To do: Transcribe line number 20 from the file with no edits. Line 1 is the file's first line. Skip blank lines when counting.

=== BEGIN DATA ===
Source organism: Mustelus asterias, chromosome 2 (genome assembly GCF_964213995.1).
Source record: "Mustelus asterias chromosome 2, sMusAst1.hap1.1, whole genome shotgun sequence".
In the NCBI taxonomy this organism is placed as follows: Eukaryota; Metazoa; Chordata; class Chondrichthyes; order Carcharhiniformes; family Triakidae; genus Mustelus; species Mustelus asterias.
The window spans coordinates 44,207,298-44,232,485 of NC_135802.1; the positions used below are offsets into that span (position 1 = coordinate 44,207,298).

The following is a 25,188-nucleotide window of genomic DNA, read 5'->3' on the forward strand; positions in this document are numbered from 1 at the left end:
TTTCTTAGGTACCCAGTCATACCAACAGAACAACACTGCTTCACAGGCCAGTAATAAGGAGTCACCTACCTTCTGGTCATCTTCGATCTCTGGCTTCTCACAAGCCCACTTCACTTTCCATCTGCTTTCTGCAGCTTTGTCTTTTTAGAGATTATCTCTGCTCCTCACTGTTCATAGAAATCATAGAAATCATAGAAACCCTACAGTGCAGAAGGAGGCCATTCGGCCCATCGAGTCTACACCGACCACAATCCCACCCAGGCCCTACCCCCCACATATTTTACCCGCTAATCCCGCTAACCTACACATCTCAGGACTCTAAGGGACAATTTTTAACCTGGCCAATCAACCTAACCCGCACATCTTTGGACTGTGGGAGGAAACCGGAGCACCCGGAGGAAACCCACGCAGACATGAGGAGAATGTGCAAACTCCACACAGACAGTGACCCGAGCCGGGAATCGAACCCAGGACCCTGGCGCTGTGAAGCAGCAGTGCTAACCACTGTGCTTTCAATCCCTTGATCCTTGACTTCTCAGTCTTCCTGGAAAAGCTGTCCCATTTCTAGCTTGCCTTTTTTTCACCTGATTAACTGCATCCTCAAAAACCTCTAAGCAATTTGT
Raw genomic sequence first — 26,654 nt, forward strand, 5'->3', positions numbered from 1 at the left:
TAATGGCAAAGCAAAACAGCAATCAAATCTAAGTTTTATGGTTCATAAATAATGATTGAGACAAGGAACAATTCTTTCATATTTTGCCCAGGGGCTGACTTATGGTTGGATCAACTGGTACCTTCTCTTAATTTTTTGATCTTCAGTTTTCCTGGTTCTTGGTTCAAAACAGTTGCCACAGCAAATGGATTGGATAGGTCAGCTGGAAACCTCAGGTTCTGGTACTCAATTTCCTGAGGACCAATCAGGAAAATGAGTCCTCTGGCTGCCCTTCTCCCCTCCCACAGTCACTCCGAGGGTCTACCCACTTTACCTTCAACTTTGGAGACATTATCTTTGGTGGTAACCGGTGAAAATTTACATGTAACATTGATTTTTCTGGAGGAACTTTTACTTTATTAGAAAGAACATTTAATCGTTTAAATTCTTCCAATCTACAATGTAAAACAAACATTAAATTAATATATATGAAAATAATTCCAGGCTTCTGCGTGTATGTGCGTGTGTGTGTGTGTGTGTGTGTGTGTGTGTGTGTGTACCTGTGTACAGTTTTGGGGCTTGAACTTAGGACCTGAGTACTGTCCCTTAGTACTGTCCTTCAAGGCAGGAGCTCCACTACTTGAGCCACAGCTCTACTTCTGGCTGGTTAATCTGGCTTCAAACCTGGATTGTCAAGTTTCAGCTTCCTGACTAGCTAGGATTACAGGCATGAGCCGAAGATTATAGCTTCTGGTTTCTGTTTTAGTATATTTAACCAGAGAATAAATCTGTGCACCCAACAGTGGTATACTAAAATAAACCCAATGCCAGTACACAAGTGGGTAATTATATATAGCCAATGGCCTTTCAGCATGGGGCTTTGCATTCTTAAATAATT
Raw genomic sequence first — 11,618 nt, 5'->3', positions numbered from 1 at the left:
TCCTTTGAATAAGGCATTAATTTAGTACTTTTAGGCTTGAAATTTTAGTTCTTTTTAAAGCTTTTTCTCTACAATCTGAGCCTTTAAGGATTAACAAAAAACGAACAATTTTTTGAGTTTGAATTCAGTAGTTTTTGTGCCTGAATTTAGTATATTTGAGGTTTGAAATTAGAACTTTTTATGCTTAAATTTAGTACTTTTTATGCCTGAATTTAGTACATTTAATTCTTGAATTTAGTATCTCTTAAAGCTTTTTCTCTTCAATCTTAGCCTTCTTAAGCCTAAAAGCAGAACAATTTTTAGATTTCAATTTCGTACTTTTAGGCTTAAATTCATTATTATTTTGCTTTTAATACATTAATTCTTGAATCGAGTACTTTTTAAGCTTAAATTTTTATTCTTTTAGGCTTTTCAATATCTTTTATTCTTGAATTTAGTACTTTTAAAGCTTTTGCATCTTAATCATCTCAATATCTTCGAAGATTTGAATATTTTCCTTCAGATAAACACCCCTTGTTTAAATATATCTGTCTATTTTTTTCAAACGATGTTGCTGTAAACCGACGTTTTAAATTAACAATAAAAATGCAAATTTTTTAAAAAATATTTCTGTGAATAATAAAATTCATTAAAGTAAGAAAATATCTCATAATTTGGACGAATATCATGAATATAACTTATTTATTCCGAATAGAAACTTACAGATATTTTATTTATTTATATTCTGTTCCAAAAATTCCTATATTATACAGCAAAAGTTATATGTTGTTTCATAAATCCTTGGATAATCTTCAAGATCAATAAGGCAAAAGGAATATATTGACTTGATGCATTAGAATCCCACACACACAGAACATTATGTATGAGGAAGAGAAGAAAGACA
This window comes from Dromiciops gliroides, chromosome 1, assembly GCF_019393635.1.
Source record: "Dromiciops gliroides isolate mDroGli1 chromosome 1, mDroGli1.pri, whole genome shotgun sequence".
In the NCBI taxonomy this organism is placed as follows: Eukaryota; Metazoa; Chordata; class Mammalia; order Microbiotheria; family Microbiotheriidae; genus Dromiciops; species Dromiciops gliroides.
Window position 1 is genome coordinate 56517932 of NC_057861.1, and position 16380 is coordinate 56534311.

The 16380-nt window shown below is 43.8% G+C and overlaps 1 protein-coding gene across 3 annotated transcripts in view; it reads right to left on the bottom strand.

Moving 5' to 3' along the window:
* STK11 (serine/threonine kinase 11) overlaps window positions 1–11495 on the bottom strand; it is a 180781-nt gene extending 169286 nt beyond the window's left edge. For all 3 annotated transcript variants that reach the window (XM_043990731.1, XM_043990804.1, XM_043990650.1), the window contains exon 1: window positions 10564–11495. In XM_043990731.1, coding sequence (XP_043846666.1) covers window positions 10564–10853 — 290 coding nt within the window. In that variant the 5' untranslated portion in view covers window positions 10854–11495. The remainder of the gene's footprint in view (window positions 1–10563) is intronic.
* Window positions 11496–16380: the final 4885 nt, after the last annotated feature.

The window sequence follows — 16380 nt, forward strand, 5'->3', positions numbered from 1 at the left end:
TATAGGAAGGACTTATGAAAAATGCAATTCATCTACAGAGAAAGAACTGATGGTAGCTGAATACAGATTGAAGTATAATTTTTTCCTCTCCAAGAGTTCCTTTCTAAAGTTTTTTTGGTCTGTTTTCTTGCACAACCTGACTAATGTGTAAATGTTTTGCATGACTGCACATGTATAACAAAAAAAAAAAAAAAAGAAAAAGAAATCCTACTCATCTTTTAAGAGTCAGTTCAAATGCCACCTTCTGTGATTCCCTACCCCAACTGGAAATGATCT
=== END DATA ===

TATAGGAAGGACTTATGAAAAATGCAATTCATCTACAGAGAAAGAACTGATGGTAGCTGAATACAGATTGAAGTATAATTTTTTCCTCTCCAAGAGTTCCTTTCTAAAGTTTTTTTGGTCTGTTTTCTTGCACAACCTGACTAATGTGTAAATGTTTTGCATGACTGCACATGTATAACAAAAAAAAAAAAAAAAGAAAAAGAAATCCTACTCATCTTTTAAGAGTCAGTTCAAATGCCACCTTCTGTGATTCCCTACCCCAACTGGAAATGATCT